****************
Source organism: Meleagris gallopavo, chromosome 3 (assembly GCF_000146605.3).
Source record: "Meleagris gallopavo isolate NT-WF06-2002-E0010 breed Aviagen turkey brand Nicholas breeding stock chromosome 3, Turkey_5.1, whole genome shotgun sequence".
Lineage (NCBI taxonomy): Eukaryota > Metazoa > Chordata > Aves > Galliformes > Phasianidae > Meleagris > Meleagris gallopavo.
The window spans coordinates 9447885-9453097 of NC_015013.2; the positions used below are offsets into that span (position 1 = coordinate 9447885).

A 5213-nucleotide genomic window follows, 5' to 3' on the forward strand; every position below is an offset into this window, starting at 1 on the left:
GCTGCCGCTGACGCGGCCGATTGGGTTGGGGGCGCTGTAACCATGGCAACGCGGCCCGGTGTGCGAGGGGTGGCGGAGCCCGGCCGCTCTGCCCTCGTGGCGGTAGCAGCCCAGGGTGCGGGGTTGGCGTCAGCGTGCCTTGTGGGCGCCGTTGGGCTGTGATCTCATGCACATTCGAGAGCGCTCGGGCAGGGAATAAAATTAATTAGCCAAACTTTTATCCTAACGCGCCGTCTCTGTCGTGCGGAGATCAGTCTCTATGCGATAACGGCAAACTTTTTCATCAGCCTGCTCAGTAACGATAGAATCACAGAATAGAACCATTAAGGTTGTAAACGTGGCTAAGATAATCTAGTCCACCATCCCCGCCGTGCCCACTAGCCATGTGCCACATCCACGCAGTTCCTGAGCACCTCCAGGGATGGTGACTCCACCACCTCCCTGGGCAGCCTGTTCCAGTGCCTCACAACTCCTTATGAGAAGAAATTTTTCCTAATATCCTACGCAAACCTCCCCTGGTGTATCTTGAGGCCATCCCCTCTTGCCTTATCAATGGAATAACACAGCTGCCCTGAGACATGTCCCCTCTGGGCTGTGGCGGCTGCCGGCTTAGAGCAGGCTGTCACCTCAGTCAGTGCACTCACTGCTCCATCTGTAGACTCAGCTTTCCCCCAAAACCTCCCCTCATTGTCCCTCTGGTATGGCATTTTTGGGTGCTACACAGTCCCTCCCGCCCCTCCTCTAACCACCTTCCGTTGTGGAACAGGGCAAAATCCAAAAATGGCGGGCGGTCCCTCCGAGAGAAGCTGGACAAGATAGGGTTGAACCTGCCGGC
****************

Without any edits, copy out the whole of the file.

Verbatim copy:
Source organism: Meleagris gallopavo, chromosome 3 (assembly GCF_000146605.3).
Source record: "Meleagris gallopavo isolate NT-WF06-2002-E0010 breed Aviagen turkey brand Nicholas breeding stock chromosome 3, Turkey_5.1, whole genome shotgun sequence".
Lineage (NCBI taxonomy): Eukaryota > Metazoa > Chordata > Aves > Galliformes > Phasianidae > Meleagris > Meleagris gallopavo.
The window spans coordinates 9447885-9453097 of NC_015013.2; the positions used below are offsets into that span (position 1 = coordinate 9447885).

A 5213-nucleotide genomic window follows, 5' to 3' on the forward strand; every position below is an offset into this window, starting at 1 on the left:
GCTGCCGCTGACGCGGCCGATTGGGTTGGGGGCGCTGTAACCATGGCAACGCGGCCCGGTGTGCGAGGGGTGGCGGAGCCCGGCCGCTCTGCCCTCGTGGCGGTAGCAGCCCAGGGTGCGGGGTTGGCGTCAGCGTGCCTTGTGGGCGCCGTTGGGCTGTGATCTCATGCACATTCGAGAGCGCTCGGGCAGGGAATAAAATTAATTAGCCAAACTTTTATCCTAACGCGCCGTCTCTGTCGTGCGGAGATCAGTCTCTATGCGATAACGGCAAACTTTTTCATCAGCCTGCTCAGTAACGATAGAATCACAGAATAGAACCATTAAGGTTGTAAACGTGGCTAAGATAATCTAGTCCACCATCCCCGCCGTGCCCACTAGCCATGTGCCACATCCACGCAGTTCCTGAGCACCTCCAGGGATGGTGACTCCACCACCTCCCTGGGCAGCCTGTTCCAGTGCCTCACAACTCCTTATGAGAAGAAATTTTTCCTAATATCCTACGCAAACCTCCCCTGGTGTATCTTGAGGCCATCCCCTCTTGCCTTATCAATGGAATAACACAGCTGCCCTGAGACATGTCCCCTCTGGGCTGTGGCGGCTGCCGGCTTAGAGCAGGCTGTCACCTCAGTCAGTGCACTCACTGCTCCATCTGTAGACTCAGCTTTCCCCCAAAACCTCCCCTCATTGTCCCTCTGGTATGGCATTTTTGGGTGCTACACAGTCCCTCCCGCCCCTCCTCTAACCACCTTCCGTTGTGGAACAGGGCAAAATCCAAAAATGGCGGGCGGTCCCTCCGAGAGAAGCTGGACAAGATAGGGTTGAACCTGCCGGC